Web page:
A version of this article appeared on Learnvest.com.
Some of us handle our money flawlessly, perfectly, brilliantly, all of the time. But most of us don't. Most of us make mistakes here and there. We make some mistakes more than others, because of our personalities or our upbringing or even our gender. Let's be clear: Not all women make these mistakes. Not all men avoid them, but these seven financial problem areas can lead to major debt and lots of stress. Here’s how to avoid them.
A 2011 study from Eversave.com found that 67% of women have felt guilty about a purchase. But that's not the only opportunity for guilt: There's also staying in a job you feel guilty about abandoning, giving someone money because you feel guilty about their situation, and, oh, doing the opposite of what you want when it comes to working after having children because you feel guilty about being a good mom.
This guilt effect might not be limited to finances, either. Some studies suggest that women are more inclined than men to feel any kind of guilt. And we'd argue, more likely to bail out their exes, too.
It's long been said that women are more empathetic than men—they're instinctively attuned to what others are thinking and feeling. But one study published in Psychology Today suggests that this empathy isn't an innate quality...it's just that women try harder to empathize. Another study found that women feel equal levels of empathy no matter how they feel about the other person's morality, whereas male empathy is conditional on a moral judgment. In other words, they empathize only if the other person is worthy. So when women are actively trying to be understanding, and naturally not judging, you get saviors.
The savior lends money to her mother/sister/friend/boyfriend/girlfriend/neighbor to alleviate their burdens by taking on that burden herself. The next time someone else's finances look tight, direct them toward a financial planner instead. Lending money is a lovely gesture, but it's even nicer to help them set up a long-term financial plan.
Not Advocating for Yourself
Women can have trouble saying no. Whether in the office or at home, some women have a hard time advocating for themselves, especially when it means turning down a request. And it's understandable. Studies show that although women who advocate for themselves in the workplace are rewarded with due promotion, such behavior is often perceived as "aggressive" and "unlikeable" when it's from a woman.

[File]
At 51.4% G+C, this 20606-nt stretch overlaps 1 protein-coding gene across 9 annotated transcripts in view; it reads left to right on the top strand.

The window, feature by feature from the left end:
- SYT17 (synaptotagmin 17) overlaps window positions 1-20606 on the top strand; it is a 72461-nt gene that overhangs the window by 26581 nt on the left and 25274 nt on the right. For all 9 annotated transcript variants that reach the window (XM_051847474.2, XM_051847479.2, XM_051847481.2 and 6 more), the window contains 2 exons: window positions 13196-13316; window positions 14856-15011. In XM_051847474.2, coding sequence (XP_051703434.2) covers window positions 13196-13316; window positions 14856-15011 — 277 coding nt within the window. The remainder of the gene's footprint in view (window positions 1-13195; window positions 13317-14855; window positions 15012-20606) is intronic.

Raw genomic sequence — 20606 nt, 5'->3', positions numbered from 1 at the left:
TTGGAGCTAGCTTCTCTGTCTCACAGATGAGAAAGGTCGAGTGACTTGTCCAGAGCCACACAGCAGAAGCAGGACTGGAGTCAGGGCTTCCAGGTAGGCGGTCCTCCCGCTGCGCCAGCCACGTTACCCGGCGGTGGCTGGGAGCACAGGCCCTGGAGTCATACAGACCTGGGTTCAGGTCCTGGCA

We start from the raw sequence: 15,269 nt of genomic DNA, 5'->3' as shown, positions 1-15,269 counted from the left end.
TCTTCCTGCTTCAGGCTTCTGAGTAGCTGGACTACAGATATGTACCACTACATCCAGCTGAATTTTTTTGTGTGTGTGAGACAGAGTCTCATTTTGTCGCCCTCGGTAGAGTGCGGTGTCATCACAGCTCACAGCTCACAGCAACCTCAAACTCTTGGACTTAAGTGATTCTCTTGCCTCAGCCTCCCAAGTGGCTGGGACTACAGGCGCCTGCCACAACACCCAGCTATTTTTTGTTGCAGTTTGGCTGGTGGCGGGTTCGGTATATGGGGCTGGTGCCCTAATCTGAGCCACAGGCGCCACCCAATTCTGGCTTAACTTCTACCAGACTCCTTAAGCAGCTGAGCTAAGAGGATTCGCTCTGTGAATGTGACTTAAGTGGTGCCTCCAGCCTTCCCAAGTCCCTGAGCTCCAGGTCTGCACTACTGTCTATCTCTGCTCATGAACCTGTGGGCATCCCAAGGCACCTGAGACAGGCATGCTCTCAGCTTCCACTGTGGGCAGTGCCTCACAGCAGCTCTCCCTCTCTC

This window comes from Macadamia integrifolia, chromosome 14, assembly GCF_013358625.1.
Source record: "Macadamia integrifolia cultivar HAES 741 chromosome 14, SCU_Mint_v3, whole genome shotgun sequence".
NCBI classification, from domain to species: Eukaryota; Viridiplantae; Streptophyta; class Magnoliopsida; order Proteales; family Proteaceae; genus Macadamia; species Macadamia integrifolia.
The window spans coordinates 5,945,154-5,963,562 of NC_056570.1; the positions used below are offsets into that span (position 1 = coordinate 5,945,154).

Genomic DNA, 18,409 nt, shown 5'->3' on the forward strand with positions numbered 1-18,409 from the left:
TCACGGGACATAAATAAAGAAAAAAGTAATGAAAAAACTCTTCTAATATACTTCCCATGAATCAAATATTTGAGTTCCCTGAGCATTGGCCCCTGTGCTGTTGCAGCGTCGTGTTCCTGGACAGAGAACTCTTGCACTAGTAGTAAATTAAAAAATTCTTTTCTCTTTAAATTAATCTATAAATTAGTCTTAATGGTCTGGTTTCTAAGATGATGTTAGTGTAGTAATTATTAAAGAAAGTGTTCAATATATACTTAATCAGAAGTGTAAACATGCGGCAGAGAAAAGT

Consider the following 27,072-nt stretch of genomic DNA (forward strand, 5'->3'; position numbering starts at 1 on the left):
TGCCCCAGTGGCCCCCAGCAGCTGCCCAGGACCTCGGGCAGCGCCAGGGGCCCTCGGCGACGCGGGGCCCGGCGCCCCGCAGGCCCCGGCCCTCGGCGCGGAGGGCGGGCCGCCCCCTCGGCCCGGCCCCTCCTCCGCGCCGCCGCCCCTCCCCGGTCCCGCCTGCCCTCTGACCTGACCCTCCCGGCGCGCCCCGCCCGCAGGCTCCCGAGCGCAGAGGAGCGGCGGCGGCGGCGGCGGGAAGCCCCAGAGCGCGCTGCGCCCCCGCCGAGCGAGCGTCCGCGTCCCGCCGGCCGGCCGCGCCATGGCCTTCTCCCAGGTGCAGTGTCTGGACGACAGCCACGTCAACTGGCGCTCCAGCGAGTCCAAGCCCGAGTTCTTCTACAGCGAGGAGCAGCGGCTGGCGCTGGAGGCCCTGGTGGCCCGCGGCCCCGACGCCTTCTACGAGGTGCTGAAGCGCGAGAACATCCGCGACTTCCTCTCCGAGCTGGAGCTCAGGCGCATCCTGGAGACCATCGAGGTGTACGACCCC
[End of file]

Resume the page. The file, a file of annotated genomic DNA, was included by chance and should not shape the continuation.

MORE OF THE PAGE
But you can do more than just ask nicely to get your money back. It's important that you sign a contract or agreement when borrowing or lending a considerable amount of money. In fact, documents like pre-nuptial agreements were created for just this sort of situation.
That new pair of shoes might seem irresistible, but retail therapy, or shopping to influence your mood, is both common and unwise. A survey out of the University of Hertfordshire found that the primary motivation for 79% of respondents to shop was to "cheer themselves up." Emotional shopping is one of the most common bad spending triggers. Just know that it’s not always your fault—stores play their part in getting you to spend.
Letting Someone Else Handle the Finances
Many women out there take a hands-off approach to their finances, only to be thrust into the responsibility unexpectedly. It's crucial to not only build your own credit history so you can take out loans for major purchases down the road, like a house or car, but also to save for retirement and know the financial basics in case you ever need them.
Not Talking About Money
It's shocking how many couples don't discuss their finances until something goes terribly wrong. To be fair, the blame for this mistake probably lies equally with both partners. It’s important to establish financial intimacy, where both partners in a relationship have an awareness and mastery of the finances.